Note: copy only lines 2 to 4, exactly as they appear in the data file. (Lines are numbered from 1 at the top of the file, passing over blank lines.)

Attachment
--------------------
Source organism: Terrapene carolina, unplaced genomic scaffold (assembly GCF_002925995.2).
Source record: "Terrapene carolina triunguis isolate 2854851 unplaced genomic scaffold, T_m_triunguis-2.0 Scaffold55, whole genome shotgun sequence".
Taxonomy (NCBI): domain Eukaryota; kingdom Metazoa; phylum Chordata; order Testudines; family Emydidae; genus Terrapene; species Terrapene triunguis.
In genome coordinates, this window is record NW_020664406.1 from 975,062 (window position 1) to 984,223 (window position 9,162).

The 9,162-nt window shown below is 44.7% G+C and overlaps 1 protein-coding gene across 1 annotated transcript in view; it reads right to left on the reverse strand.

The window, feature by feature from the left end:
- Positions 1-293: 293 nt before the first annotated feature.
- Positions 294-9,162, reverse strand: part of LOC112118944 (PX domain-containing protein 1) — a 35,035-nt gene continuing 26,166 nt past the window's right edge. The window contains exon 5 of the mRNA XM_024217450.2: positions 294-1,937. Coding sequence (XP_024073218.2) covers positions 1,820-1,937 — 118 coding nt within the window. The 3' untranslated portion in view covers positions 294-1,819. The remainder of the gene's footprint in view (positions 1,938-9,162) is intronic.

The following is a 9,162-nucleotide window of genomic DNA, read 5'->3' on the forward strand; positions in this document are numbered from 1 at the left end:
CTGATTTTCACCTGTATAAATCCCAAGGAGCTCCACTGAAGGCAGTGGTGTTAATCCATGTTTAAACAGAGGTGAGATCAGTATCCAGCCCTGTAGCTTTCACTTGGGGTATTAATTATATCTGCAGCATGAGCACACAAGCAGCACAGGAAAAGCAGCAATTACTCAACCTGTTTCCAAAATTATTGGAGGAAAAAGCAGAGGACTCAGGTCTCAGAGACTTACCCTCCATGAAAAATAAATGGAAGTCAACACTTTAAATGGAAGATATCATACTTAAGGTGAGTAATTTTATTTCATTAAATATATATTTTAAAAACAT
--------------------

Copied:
Source record: "Terrapene carolina triunguis isolate 2854851 unplaced genomic scaffold, T_m_triunguis-2.0 Scaffold55, whole genome shotgun sequence".
Taxonomy (NCBI): domain Eukaryota; kingdom Metazoa; phylum Chordata; order Testudines; family Emydidae; genus Terrapene; species Terrapene triunguis.
In genome coordinates, this window is record NW_020664406.1 from 975,062 (window position 1) to 984,223 (window position 9,162).